Generally, there are two different kinds of transmission modes in a wireless network. One is point to point and the other is point to multipoint. The former is used to transmit data to just one receiver, and the latter is used to transmit data to multiple receivers simultaneously. Some applications need point-to-point transmission, such as gossip between two vehicles. Other applications need point-to-multipoint transmission such as pushing gas station information to all nearby vehicles. For both these two transmission modes, data should be transmitted via multihop communication. That means data will be forwarded by several relays before reaching the destination. The nature of most of these applications requires quick and reliable information delivery as well as robust end-to-end multihop throughput [2]. Because of the high mobility and unreliable channel condition, the communication links among vehicles on highways are easily disrupted. If the routing path is unstable, packets are easily discarded during the period of forwarding, which may cause repetitive transmission, and thus, transmission efficiency and system throughput are reduced.

Different from other ad hoc networks, VANETs are highly mobile since traffic flow on highways changes rapidly with time and space. Maybe now a vehicle is moving freely with few neighbors. But in a few minutes, it may be congested with many vehicles around. Therefore, the topology of VANETs varies frequently, which makes a single routing strategy not adapt to the changing environments. Point-to-multipoint transmission may be suitable for freely moving vehicles, but not viable in traffic jam owing to possible broadcast storm. On the contrary, there is no problem for point-to-point transmission in traffic jam, but it does not perform well in free traffic flow since the transmission of one copy often fails. Therefore, during designing forwarding strategies for vehicular communication, the spatial-temporal states of traffic flow should be considered.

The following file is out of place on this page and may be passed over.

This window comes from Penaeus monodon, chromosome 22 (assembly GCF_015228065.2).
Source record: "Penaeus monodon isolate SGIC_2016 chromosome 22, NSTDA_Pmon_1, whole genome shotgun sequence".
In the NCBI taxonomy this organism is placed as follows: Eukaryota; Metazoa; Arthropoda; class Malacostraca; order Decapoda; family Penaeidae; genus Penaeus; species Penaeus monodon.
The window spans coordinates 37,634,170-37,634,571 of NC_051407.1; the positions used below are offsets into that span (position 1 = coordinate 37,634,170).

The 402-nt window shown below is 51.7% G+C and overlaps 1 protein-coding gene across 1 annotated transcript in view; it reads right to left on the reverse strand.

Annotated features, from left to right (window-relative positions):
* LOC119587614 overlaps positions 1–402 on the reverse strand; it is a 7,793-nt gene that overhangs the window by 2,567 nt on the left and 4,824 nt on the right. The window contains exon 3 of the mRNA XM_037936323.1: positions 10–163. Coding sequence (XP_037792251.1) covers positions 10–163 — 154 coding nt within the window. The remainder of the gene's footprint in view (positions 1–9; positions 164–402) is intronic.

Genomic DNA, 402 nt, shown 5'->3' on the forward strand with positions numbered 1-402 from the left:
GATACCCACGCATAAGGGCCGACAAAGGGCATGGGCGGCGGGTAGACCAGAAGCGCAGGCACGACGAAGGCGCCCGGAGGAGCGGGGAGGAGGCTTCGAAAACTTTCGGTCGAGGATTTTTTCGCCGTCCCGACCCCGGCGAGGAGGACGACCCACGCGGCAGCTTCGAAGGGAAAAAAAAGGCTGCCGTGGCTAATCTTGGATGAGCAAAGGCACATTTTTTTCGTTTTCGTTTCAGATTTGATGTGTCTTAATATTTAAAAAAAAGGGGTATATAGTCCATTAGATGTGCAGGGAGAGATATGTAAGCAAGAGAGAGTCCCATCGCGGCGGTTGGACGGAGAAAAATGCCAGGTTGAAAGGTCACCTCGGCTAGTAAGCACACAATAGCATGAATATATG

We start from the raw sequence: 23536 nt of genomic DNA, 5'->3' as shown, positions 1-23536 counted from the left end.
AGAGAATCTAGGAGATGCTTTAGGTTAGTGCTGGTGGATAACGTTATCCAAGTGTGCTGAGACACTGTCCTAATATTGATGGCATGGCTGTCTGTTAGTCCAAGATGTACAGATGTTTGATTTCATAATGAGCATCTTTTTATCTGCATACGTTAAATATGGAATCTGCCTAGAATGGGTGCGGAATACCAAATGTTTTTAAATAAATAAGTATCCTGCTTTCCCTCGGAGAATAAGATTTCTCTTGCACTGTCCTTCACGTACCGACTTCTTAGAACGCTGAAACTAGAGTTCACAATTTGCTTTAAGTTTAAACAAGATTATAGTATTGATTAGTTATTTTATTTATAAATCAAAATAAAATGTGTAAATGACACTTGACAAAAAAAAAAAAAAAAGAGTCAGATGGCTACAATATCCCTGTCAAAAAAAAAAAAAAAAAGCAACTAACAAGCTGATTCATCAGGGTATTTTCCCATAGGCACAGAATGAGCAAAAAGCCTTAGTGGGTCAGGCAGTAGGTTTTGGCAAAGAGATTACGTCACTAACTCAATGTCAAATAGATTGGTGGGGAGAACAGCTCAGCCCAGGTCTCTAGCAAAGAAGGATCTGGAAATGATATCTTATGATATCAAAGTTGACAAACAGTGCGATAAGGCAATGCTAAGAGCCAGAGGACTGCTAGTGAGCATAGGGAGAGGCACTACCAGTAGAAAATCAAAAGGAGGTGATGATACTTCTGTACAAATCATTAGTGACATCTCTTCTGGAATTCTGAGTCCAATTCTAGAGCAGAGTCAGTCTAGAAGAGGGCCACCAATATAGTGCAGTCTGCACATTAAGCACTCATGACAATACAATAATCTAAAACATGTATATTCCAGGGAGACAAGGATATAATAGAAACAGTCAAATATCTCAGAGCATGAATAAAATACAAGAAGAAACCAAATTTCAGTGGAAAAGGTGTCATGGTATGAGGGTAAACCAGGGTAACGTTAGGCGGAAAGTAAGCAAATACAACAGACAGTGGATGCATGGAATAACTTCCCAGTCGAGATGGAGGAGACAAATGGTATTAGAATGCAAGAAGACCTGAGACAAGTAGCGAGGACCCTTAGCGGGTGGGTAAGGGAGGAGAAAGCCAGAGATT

The prediction and identification of the states of traffic flow are important subjects in the field of intelligent transport systems [3, 4], since they can not only help drivers improve traveling efficiency through dynamic navigation, but also help optimize the performance of VANETs. In previous studies, most of the data for traffic state prediction and identification were obtained through pre-deployed sensors as well as other infrastructures like ground coils. Such methods cost a lot, and the majority of the existing ways to estimate the traffic state show drawbacks of large computation and hard implementation. In this paper, we propose a new way for estimating traffic flow based on VANETs themselves. That is, traffic information is collected through VANET communications to reduce the costs effectively. Then, we present a prediction method based on fuzzy logic and membership functions which has advantages of easier implementation and less computation. Furthermore, to improve accuracy, this method can be adjusted dynamically to consider more traffic factors if necessary. To exclude the abnormal data which may cause the wrong results, data consistency test is conducted before state identification. The simulation results based on a traffic simulator and communication simulator show that the proposed self-organizing method for traffic phase prediction gains high accuracy.